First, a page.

The many facets of privately negotiated stock repurchases

The many facets of privately negotiated stock repurchases We investigate the causes and consequences of 737 privately negotiated share repurchases in the years 1984–2001. In contrast to the negative announcement returns and positive repurchase premiums reported by past research, we find positive announcement returns and premiums that are not significantly different from zero. Only when we investigate the 60 greenmail events separately do we find results similar to past research. However, for this subsample, we find long-horizon excess returns that are comparable to the average 18% repurchase premium, challenging the widely accepted opinion that managers overpay in greenmail repurchases. Moreover, we find that our understanding of the event improves when we split the non-greenmail repurchases according to the price paid. Repurchases at a premium can be modeled as signals, while other repurchases are mere wealth transfers between the corporation and the selling stockholders, the extent of which is determined by the relative bargaining power of the seller and the repurchasing firm. http://www.deepdyve.com/assets/images/DeepDyve-Logo-lg.png Journal of Financial Economics Elsevier

The many facets of privately negotiated stock repurchases

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Publisher
Elsevier
Copyright
Copyright © 2004 Elsevier B.V.
ISSN
0304-405x
D.O.I.
10.1016/j.jfineco.2004.02.003
Publisher site
See Article on Publisher Site

Abstract

We investigate the causes and consequences of 737 privately negotiated share repurchases in the years 1984–2001. In contrast to the negative announcement returns and positive repurchase premiums reported by past research, we find positive announcement returns and premiums that are not significantly different from zero. Only when we investigate the 60 greenmail events separately do we find results similar to past research. However, for this subsample, we find long-horizon excess returns that are comparable to the average 18% repurchase premium, challenging the widely accepted opinion that managers overpay in greenmail repurchases. Moreover, we find that our understanding of the event improves when we split the non-greenmail repurchases according to the price paid. Repurchases at a premium can be modeled as signals, while other repurchases are mere wealth transfers between the corporation and the selling stockholders, the extent of which is determined by the relative bargaining power of the seller and the repurchasing firm.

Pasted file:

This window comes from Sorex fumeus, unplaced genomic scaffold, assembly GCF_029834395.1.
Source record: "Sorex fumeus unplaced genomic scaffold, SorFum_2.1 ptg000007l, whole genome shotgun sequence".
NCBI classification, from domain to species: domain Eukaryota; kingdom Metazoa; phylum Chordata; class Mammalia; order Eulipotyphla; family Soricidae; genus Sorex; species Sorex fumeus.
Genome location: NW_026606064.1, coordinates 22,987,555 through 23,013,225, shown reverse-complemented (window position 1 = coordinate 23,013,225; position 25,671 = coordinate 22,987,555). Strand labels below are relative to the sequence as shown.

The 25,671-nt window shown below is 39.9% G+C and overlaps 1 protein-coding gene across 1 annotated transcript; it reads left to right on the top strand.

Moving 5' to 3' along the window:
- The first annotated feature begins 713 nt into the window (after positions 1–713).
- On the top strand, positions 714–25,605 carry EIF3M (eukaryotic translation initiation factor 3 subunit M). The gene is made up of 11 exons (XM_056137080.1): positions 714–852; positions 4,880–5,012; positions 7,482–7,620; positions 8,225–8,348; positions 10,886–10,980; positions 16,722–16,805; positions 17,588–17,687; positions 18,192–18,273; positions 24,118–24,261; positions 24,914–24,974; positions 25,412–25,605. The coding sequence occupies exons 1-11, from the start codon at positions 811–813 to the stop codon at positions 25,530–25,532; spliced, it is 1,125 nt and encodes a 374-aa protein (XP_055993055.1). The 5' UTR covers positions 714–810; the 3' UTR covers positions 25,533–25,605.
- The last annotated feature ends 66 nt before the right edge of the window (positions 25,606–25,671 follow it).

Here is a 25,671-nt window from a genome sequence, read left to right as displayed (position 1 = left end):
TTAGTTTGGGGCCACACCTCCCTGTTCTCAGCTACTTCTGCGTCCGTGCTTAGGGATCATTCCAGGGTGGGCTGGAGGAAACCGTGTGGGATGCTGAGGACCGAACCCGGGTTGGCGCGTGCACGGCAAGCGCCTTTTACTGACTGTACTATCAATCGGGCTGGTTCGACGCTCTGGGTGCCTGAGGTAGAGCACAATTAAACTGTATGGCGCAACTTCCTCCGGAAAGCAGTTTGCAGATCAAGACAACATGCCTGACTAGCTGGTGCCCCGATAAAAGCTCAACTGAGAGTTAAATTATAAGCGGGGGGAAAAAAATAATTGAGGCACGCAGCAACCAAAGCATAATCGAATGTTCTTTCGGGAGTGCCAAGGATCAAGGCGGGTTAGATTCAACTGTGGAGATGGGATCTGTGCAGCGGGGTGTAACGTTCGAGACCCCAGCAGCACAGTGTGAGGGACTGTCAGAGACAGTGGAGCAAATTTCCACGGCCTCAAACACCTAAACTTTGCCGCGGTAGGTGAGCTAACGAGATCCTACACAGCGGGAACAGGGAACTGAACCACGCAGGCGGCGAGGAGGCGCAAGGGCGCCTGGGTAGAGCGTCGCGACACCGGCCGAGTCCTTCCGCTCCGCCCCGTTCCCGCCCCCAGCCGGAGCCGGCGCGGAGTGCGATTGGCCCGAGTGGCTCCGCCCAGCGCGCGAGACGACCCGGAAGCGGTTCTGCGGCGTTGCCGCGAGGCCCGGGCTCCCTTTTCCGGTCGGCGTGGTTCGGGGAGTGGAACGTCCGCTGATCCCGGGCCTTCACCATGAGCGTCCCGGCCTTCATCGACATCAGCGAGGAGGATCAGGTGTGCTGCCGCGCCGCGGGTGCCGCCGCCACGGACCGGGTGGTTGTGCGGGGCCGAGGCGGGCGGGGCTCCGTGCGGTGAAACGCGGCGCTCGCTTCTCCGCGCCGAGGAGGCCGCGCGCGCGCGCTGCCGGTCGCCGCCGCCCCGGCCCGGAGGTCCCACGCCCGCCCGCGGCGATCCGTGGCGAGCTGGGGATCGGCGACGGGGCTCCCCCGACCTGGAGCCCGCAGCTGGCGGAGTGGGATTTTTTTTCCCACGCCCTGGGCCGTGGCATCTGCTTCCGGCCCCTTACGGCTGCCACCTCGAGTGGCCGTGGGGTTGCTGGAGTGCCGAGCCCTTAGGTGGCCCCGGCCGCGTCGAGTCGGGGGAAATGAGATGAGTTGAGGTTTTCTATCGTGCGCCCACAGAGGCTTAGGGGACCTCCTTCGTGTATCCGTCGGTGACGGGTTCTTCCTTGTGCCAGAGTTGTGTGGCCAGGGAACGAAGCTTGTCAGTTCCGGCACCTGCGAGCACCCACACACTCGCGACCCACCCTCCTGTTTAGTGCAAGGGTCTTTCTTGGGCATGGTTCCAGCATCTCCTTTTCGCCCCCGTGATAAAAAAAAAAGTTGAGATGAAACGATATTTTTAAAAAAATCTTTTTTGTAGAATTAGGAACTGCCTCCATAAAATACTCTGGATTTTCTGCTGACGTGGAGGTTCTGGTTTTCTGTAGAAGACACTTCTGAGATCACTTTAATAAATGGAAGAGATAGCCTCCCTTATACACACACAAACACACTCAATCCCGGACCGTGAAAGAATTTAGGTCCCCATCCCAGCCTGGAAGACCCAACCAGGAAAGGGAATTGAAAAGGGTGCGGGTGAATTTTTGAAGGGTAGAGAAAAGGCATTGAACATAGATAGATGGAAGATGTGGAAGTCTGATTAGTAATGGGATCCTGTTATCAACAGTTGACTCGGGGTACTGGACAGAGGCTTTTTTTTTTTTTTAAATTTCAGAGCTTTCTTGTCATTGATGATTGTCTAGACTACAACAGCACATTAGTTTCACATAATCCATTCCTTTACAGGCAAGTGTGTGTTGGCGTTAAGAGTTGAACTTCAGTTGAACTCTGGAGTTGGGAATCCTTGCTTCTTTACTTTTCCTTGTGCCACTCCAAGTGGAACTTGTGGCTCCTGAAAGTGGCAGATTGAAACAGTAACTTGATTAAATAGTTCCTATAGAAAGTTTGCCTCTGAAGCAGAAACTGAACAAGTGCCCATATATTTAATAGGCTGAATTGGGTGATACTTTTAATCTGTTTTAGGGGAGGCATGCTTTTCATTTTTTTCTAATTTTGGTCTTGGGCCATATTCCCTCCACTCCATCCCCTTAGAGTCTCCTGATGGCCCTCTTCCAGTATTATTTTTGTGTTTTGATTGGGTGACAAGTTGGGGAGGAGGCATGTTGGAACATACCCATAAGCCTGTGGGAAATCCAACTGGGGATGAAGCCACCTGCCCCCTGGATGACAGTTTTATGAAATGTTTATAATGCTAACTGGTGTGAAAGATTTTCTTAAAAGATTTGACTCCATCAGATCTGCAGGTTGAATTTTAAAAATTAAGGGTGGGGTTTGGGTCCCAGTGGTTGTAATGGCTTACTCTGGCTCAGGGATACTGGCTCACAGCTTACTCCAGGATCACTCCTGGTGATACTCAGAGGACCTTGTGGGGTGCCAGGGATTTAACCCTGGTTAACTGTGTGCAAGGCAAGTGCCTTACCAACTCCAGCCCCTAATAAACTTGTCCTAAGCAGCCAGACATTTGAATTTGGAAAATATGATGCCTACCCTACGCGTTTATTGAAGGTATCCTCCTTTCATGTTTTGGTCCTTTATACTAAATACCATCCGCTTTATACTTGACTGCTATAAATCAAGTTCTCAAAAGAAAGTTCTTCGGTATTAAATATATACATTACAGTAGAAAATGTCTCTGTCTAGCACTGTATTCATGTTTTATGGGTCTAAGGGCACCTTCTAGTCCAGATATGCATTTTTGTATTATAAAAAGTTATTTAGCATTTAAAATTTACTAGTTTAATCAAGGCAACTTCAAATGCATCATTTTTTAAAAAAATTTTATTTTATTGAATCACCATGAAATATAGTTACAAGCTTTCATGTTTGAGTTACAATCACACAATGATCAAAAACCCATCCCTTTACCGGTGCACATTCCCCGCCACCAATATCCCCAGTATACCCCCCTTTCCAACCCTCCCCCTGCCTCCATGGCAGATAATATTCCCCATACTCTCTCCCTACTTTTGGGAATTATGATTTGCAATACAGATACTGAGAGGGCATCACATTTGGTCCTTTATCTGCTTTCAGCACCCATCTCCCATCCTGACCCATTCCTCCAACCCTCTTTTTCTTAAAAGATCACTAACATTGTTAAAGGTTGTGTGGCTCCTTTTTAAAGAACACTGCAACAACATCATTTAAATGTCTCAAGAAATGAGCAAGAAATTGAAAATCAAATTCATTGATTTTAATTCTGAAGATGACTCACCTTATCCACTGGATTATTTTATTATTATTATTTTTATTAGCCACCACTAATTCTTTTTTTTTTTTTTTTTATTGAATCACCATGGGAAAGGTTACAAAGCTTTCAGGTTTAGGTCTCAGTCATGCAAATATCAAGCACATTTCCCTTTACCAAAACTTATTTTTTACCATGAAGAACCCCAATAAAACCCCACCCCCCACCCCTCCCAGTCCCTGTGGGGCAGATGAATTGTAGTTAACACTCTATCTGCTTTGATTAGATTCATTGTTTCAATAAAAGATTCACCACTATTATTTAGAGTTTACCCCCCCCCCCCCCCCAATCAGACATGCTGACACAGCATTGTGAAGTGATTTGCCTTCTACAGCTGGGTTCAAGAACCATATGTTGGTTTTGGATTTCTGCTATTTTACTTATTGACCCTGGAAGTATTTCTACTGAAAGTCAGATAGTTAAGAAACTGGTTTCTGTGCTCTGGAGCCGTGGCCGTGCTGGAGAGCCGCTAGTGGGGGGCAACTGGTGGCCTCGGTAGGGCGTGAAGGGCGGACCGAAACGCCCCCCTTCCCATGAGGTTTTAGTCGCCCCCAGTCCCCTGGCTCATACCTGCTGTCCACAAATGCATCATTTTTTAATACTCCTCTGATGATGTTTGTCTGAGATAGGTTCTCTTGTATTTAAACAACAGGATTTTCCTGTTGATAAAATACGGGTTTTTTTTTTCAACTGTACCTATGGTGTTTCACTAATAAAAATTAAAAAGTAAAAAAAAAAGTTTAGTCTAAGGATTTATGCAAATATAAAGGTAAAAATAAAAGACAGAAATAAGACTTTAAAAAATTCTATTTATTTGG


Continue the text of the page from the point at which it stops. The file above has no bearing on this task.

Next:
Journal

Journal of Financial EconomicsElsevier

Published: Feb 1, 2005

References

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